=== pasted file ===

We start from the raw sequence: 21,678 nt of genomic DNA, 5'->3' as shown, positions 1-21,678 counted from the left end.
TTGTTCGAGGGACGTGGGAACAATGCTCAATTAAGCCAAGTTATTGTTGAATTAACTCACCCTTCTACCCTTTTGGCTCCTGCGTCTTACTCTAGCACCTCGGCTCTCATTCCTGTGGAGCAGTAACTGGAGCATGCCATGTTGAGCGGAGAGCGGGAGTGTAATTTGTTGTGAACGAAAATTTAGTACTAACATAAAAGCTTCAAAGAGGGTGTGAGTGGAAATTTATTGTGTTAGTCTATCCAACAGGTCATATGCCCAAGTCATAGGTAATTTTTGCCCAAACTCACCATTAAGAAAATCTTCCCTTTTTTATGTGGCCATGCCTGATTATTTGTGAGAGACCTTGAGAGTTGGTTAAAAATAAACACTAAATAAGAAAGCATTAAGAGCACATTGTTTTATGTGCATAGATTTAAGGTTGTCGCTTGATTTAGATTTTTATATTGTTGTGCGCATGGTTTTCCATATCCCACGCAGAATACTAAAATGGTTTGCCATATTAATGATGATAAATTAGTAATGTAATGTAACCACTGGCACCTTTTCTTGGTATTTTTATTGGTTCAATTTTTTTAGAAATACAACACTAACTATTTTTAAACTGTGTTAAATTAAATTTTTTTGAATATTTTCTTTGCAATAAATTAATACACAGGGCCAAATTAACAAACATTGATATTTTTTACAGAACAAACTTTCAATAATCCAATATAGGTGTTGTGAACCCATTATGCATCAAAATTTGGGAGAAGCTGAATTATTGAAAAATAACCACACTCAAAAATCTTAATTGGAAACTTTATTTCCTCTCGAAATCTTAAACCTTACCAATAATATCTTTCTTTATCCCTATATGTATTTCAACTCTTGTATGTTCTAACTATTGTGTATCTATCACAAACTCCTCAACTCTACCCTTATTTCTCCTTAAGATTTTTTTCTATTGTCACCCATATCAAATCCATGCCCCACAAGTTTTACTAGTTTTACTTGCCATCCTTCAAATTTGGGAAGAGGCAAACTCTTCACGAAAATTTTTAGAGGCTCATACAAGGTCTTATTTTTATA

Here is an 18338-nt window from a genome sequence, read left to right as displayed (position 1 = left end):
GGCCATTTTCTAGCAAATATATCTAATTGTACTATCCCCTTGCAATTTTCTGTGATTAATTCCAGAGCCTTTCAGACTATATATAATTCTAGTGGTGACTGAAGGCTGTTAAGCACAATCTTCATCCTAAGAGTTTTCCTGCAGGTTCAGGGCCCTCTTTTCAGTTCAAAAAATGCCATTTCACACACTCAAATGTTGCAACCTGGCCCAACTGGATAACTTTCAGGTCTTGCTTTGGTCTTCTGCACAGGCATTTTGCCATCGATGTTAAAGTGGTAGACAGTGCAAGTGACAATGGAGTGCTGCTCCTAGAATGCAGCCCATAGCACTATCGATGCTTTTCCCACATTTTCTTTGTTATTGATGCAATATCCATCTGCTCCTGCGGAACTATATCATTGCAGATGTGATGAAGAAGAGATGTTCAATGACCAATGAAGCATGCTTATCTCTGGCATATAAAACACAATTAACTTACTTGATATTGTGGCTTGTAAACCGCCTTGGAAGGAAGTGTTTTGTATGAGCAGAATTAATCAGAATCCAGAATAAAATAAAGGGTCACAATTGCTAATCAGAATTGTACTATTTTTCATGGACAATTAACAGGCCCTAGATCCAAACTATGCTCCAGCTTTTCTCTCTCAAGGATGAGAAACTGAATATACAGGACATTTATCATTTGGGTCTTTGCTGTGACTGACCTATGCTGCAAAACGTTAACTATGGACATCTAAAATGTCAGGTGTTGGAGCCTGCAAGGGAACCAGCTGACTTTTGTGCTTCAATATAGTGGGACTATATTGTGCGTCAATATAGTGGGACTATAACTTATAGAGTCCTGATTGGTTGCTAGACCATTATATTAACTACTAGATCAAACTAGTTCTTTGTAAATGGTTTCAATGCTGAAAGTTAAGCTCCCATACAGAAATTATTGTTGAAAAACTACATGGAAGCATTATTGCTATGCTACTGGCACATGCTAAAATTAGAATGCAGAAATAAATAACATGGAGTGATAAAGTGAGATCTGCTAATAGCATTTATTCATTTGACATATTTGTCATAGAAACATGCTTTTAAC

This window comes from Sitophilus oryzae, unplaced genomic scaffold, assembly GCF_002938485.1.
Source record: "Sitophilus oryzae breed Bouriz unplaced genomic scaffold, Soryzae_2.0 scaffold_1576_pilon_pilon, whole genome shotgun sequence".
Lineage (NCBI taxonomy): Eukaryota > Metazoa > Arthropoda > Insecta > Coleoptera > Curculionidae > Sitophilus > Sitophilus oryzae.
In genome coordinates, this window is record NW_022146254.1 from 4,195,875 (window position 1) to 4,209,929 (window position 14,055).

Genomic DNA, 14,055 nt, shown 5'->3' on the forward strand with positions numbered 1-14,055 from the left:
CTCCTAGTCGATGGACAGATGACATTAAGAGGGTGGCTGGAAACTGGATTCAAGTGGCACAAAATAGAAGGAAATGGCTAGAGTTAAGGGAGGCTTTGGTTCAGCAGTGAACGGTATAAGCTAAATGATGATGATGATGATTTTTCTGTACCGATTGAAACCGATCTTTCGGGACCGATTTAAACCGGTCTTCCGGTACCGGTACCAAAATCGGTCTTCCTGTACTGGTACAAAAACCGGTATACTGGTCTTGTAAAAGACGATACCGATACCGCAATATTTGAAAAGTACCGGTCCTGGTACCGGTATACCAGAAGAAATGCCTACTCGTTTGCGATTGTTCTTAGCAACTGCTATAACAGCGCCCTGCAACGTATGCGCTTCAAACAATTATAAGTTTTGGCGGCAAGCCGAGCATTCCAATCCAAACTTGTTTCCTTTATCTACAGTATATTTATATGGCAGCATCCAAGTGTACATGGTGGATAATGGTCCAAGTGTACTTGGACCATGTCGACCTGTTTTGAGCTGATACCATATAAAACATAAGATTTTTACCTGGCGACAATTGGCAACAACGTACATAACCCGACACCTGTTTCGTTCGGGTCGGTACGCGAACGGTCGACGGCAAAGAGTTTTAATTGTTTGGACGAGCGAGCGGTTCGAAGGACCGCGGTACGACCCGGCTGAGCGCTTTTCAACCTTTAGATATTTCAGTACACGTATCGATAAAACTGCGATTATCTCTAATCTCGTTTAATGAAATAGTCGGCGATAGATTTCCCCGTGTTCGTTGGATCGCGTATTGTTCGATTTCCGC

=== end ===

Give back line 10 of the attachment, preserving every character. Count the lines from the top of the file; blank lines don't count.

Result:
CTCCTAGTCGATGGACAGATGACATTAAGAGGGTGGCTGGAAACTGGATTCAAGTGGCACAAAATAGAAGGAAATGGCTAGAGTTAAGGGAGGCTTTGGTTCAGCAGTGAACGGTATAAGCTAAATGATGATGATGATGATTTTTCTGTACCGATTGAAACCGATCTTTCGGGACCGATTTAAACCGGTCTTCCGGTACCGGTACCAAAATCGGTCTTCCTGTACTGGTACAAAAACCGGTATACTGGTCTTGTAAAAGACGATACCGATACCGCAATATTTGAAAAGTACCGGTCCTGGTACCGGTATACCAGAAGAAATGCCTACTCGTTTGCGATTGTTCTTAGCAACTGCTATAACAGCGCCCTGCAACGTATGCGCTTCAAACAATTATAAGTTTTGGCGGCAAGCCGAGCATTCCAATCCAAACTTGTTTCCTTTATCTACAGTATATTTATATGGCAGCATCCAAGTGTACATGGTGGATAATGGTCCAAGTGTACTTGGACCATGTCGACCTGTTTTGAGCTGATACCATATAAAACATAAGATTTTTACCTGGCGACAATTGGCAACAACGTACATAACCCGACACCTGTTTCGTTCGGGTCGGTACGCGAACGGTCGACGGCAAAGAGTTTTAATTGTTTGGACGAGCGAGCGGTTCGAAGGACCGCGGTACGACCCGGCTGAGCGCTTTTCAACCTTTAGATATTTCAGTACACGTATCGATAAAACTGCGATTATCTCTAATCTCGTTTAATGAAATAGTCGGCGATAGATTTCCCCGTGTTCGTTGGATCGCGTATTGTTCGATTTCCGC